How come United States presidents never wear double-breasted suits anymore? I realize in the scheme of important questions of life this comes in at about number 11,897,000, but I’d still like to know what happened to the double-breasted presidential suits. Who decided that it was no longer “presidential” to be seen in a nice navy pinstripe double-breasted? I happen to like the look of a man in a double-breasted suit and my wife does too, which is why most of my suits are that style. To me there is just something a bit more finished, more dignified than the single-breasted models.
From as near as I can tell, the style disappeared with Kennedy in 1961 (another thing we can thank the ‘60s for). Before then, Eisenhower wore both double-breasted and single-breasted. Truman preferred the double-breasted more often. But no president since then has worn one. That’s fifty years’ worth of double-breastedless presidents. This has nothing to do with fashion styles; all through the 1980s and 1990s, when the double-breasted suit made a huge comeback, the presidents of those years still never wore them.
Come to think about it, I’m not sure any of our modern day senators or congressmen wears the double-breasted suits anymore, either. What is it with today’s wussy politicians? What is it about that particular style that scares them off? It can’t be that the look is considered too far out or cutting edge, because it really is a staple that has been around forever. The double-breasted suit gives a man a professional, formal appearance — a touch of class.
And yet all or most of our national elected representatives all look like they buy the same dark single-breasted boring suit. It’s like they all shop at the Men’s Dull Clothing Outlet. This may just say something about our politicians today. No imagination, no sense of individualism, no courage to be different from the rest of the pack.
The double-breasted suit has a long and illustrious history as a style of men’s clothing. The on-line encyclopedia, Wikipedia describes the original double-breasted jacket as having six buttons, with three to close. This originated from the naval reefer jacket. Some versions have four buttons in which only the bottom one fastens. The four-button double-breasted jacket that buttons at the lower button is often called the “Kent,” after the man who made it popular — the Duke of Kent.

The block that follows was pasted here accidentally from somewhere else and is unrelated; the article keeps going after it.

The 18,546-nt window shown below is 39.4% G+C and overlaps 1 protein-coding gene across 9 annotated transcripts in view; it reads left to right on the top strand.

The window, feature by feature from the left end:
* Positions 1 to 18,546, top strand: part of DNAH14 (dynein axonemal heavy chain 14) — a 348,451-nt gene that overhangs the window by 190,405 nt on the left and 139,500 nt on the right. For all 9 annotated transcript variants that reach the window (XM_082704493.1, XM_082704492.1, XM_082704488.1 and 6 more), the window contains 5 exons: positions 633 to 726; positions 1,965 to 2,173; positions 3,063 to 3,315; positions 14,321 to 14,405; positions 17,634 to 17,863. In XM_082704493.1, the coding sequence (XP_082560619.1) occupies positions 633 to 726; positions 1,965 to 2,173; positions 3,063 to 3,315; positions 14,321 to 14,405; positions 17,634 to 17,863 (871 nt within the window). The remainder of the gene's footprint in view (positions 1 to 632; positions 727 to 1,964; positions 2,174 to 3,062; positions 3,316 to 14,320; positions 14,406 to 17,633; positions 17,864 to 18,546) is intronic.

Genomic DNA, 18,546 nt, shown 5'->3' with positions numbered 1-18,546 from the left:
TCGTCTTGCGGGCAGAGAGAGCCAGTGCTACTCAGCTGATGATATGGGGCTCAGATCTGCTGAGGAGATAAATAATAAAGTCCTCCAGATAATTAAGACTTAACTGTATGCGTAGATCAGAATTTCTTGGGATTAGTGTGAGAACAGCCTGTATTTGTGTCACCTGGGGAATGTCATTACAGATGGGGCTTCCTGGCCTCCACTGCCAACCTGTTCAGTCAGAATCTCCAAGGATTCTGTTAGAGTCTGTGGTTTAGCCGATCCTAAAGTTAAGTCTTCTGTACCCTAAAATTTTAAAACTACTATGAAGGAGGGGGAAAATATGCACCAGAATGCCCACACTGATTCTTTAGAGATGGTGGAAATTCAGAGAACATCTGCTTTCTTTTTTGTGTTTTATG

Double-breasted suit jackets were especially popular from the mid-1930s until the late 1950s, and again from the mid-1980s to the mid-1990s. It was the 1987 film Wall Street that brought the look back as the ultimate executive “power suit.” Overcoats such as the pea coat and trench coat are traditionally double-breasted and also originated from military fashion. The double-breasted suit always has peaked lapels, as opposed to the notched lapels of the single-breasted suits.
According to a fashion website the double-breasted suit had its widest acceptance in the 1930s, most commonly seen in a six-button model worn by men ranging from Noel Coward and Adolphe Menjou to Cary Grant and Humphrey Bogart. In 1942, after the US entered World War II, the War Production Board General Regulation L-85 mandated that wool be rationed to save cloth for the boys fighting overseas, so the patriotic men wore single-breasted suits.
Then came the 1950s and early 1960s and along with it came the skinny-lapelled single-breasted suits and skinny ties. The entire suit had a tight, skimpy look, just as the styles are now, with short trousers and no cuffs. It makes men look like nerds, and it is a style that doesn’t work at all for heavier guys and broad-chested men.
What this country needs now is a president who is a broad-chested man, in the truest sense. A president who can revive our sagging economy, get people back to work, stop inflation, win our wars abroad, and reopen factories and manufacturing plants here at home. We need a president who can keep our borders secure and our citizens safe.
We need a president who can bring America back as the beacon of creativity and the envy of all other nations, as we once were. We need a president who does not apologize for America, but honors her. We need a president who is optimistic about America’s future and who understands traditional American values of hard work and ingenuity.
In short, we need a president who isn’t afraid to wear a double-breasted suit.